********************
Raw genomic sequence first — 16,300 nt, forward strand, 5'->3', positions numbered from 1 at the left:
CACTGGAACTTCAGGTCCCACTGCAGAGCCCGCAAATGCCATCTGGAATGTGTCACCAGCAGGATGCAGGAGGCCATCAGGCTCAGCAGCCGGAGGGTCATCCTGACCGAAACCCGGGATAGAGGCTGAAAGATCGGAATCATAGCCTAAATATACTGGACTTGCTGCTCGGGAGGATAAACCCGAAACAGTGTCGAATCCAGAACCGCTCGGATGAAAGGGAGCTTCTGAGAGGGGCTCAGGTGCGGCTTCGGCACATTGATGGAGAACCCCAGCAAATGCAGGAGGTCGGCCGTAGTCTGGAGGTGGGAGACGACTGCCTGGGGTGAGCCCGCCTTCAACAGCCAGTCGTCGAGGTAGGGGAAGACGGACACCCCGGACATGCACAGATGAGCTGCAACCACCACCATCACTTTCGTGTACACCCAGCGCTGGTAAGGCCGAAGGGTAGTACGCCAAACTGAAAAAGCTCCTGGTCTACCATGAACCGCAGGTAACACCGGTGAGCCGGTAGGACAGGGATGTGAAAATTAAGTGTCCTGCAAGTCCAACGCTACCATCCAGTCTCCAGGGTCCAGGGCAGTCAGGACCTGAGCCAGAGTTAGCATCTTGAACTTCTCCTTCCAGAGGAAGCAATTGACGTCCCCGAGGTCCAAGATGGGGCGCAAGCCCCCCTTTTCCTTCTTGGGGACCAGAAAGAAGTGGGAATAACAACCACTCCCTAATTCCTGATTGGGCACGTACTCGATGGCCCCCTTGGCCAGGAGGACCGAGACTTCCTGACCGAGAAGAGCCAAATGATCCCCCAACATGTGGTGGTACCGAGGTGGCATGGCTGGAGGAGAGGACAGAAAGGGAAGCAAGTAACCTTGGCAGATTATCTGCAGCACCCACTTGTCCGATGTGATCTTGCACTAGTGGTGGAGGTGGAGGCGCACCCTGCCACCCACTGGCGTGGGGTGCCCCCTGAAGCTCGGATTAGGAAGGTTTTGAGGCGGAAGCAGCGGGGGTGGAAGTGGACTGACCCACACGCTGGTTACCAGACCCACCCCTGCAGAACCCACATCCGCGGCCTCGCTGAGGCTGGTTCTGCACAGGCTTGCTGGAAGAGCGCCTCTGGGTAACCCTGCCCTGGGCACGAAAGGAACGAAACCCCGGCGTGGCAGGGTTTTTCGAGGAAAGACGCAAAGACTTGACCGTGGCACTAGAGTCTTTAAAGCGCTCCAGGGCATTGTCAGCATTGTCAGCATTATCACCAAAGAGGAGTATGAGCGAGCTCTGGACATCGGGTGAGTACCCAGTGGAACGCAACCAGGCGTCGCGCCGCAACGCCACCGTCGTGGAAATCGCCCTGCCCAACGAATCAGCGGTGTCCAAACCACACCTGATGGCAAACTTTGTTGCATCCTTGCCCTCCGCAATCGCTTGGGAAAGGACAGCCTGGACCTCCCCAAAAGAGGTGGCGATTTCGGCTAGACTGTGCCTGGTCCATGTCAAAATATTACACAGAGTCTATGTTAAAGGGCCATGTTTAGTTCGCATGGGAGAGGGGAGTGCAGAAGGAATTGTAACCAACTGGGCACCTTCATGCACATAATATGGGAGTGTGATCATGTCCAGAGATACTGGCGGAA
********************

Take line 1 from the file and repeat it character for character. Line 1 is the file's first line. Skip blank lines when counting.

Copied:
Raw genomic sequence first — 16,300 nt, forward strand, 5'->3', positions numbered from 1 at the left: